The sexual harassment and discrimination that women in India often face has been well documented in this newsletter. Their ill treatment stems from "an extremely patriarchal way of thinking," Anshul Tewari, founder and editor in chief of content publishing site Youth Ki Awaaz, told me recently. And those attitudes easily translate from the real world to the virtual one.
Many men feel that they command power over women, even in an online setting, Tewari says. One rampant problem is the unsolicited online messages that women receive on social media from men who try to befriend or control them. Pushback against such advances has, in some instances, prompted men to download women's photos, create fake profiles based on the woman's identity and post unflattering, even pornographic, content, Tewari says.
"There's not clear information on how much it happens," he says, but "a lot of people are struggling [with it]."
Facebook has caught on to this problem through research that showed that many women in India are uncomfortable posting profile pictures of themselves for fear they'll be misused. So the social network introduced new tools late Wednesday that it hopes will make its female users there feel safer on the platform.
The new features will give users more control over who can download and share their profile photos—images that Facebook users can often see even if they're not friends with the person pictured. The first feature is a photo guard that users can trigger that will keep others from being able to download, share, or send the photo in a Facebook message. The second feature is a design overlay that a woman can put on her profile picture, which, according to Facebook's research, makes other users 75% less likely to copy it.
In explaining the rationale behind the two new tools, Facebook product manager Aarati Soman pointed to CEO Mark Zuckerberg's February manifesto, which called for the creation of a worldwide community. In it, he also mentioned the "real opportunity to build global safety infrastructure." Soman says that in India in particular, the risk of photo misuse "is a top-of-mind concern for women."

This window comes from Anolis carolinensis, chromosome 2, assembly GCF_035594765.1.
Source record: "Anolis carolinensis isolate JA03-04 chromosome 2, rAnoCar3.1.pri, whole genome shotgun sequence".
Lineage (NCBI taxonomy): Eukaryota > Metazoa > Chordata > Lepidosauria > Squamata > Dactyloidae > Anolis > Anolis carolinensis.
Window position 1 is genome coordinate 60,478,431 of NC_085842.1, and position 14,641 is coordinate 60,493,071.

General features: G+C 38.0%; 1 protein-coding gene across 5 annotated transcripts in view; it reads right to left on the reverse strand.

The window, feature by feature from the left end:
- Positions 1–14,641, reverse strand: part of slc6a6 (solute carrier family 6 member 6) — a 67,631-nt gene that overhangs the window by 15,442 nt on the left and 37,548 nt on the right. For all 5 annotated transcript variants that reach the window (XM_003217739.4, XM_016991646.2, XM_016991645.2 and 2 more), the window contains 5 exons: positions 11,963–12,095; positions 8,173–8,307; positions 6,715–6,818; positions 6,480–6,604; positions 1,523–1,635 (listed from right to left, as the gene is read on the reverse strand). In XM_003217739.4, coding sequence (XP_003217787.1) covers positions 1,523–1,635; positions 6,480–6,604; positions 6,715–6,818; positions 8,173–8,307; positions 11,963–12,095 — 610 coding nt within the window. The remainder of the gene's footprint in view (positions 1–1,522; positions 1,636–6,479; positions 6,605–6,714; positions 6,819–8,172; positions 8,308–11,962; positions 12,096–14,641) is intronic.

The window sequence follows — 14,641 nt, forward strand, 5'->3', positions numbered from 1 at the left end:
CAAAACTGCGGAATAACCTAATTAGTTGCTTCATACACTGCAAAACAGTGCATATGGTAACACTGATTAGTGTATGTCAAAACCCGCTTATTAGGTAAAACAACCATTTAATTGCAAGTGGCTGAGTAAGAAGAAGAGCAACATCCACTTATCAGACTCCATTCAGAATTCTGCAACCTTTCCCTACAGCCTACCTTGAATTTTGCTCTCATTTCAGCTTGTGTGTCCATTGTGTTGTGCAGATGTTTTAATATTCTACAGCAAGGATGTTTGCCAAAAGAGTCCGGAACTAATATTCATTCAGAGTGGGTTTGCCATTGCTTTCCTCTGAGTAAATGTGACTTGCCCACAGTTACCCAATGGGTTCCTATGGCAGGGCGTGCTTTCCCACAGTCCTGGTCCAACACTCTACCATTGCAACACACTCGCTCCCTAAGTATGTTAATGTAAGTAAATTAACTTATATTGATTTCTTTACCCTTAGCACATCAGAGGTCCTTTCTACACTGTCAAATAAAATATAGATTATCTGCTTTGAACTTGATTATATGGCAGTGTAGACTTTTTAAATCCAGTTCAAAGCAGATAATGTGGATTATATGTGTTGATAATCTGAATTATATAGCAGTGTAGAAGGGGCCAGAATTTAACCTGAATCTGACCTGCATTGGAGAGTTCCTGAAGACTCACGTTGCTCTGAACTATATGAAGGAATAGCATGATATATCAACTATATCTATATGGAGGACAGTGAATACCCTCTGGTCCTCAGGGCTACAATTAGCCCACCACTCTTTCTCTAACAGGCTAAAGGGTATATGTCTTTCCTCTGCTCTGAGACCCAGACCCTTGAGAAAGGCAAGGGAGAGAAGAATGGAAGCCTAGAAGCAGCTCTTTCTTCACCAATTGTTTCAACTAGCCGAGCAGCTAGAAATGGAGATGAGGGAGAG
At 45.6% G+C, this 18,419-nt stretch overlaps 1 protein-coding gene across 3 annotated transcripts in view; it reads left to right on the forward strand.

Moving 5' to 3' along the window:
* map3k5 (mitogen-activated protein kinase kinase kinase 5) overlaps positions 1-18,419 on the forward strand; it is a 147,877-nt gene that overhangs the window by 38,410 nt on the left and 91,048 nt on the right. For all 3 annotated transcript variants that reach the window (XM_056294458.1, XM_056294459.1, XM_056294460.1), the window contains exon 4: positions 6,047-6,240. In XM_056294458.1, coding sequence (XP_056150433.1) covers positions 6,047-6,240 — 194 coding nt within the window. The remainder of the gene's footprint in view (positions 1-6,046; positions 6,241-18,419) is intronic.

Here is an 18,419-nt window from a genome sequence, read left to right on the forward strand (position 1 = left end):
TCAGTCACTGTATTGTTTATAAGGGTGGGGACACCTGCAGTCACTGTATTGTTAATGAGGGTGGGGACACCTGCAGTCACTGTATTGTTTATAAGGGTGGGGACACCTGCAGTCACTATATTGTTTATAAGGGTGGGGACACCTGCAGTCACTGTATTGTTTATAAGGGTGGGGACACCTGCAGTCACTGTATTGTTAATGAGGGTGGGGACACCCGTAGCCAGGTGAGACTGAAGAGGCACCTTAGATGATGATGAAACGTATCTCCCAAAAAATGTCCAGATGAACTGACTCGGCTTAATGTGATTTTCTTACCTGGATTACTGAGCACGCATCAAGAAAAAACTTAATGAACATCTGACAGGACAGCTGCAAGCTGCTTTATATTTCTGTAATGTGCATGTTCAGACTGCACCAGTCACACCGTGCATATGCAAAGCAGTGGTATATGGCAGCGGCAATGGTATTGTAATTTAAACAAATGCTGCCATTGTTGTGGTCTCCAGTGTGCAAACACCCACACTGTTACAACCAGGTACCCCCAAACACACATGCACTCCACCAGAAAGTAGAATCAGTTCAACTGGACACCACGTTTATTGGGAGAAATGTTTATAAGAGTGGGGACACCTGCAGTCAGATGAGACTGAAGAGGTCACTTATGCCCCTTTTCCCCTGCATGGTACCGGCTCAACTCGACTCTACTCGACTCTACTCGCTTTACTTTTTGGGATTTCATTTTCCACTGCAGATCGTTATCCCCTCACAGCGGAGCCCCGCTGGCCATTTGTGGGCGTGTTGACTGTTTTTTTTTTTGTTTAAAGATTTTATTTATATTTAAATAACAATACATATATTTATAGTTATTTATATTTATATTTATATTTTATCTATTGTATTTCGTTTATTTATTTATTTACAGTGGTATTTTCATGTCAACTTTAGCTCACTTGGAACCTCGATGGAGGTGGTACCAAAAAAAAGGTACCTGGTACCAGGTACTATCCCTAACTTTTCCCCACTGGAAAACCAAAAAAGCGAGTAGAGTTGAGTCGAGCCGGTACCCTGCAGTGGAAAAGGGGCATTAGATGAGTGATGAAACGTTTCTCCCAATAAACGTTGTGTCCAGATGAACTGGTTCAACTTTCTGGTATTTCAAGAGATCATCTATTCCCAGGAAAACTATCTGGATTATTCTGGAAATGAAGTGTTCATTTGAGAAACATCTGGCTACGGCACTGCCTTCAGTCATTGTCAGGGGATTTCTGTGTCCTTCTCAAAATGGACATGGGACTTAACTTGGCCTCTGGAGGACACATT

"A lot of what affects women offline affects women online," she says.
U.K. Labour MP Diane Abbott was the target of many Conservative attacks during the general election campaign this spring. At an event on Wednesday commemorating the 30-year anniversary of her becoming Britain's first black female MP, she admitted that the abuse left a mark. "It was a tough campaign, and contrary to what you've heard about strong black women, even strong black women cry," she said.
Skirting the issue
Bus drivers in the French city of Nantes asked to wear shorts as temperatures soared to 100 degrees Fahrenheit, and their request was shot down. So they donned skirts—which their dress code allows—instead.
Staying in school
Kenyan President Uhuru Kenyatta signed an amendment to the country's education act this week that will give "free sufficient and quality sanitary towels" to every girl registered at school. The move is aimed at improving girls' access to education. According to the UN, one in 10 girls in sub-Saharan Africa misses school during their period, with some girls losing 20% of their education for this reason.
In a little-noticed decision last week, the U.S. Supreme Court ruled as unconstitutional a law that based a foreign-born child's path to citizenship on whether his or her citizen-parent is the mother or the father. In an opinion written by Justice Ruth Bader Ginsburg, six justices held that the differential treatment of mothers and fathers violates the constitutional guarantee of equal protection.
The Trump treatment
Two Trump hotels—one in Vancouver and one in Washington, D.C.—feature spas "by Ivanka Trump," the only facilities that bear her full name. Both opened in the past nine months, leveraging her sudden global profile to sell an experience—lavender-infused towels, tangerine and fig butter cream, Babor skincare products—that she curated. A spokesperson for the Trump Organization said Ivanka Trump has taken a leave of absence from her role within the company, but her design influence on the spa business remains.
Keep your comments to yourself
It seems as though men cannot spot commenting on the body of gymnast Aly Raisman. When the three-time gold medalist appeared onstage with hockey legend Marcel Dionne at the NHL awards, he gestured toward Raisman and told the audience: "Look at those legs!" Raisman responded with an awkward laugh. The Olympian has spoken out before about the unwanted attention she gets because of her physique. In May, she criticized an airport worker who had questioned whether she was muscular enough to be a gymnast.
Like so many universities worldwide, Australian institutions are grappling with the issue of on-campus sexual assault and harassment. Each new scandal is prompting more women to speak out, but they often experience retaliation because they're sometimes seen as suppressing what Australians consider a core element of the country's identity: its hypermasculine culture.
A mom, multitasking
Australian Senator Larissa Waters made history in May when she became the first federal female politician to breastfeed in parliament. She achieved another first on Thursday, when she breastfed while delivering a speech before the body. "First time I’ve had to move a Senate motion while breastfeeding!" she tweeted afterwards. "And my partner in crime moved her own motion just before mine, bless her."
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—British perfumer Jo Malone, on why she locks her cell in a drawer after work.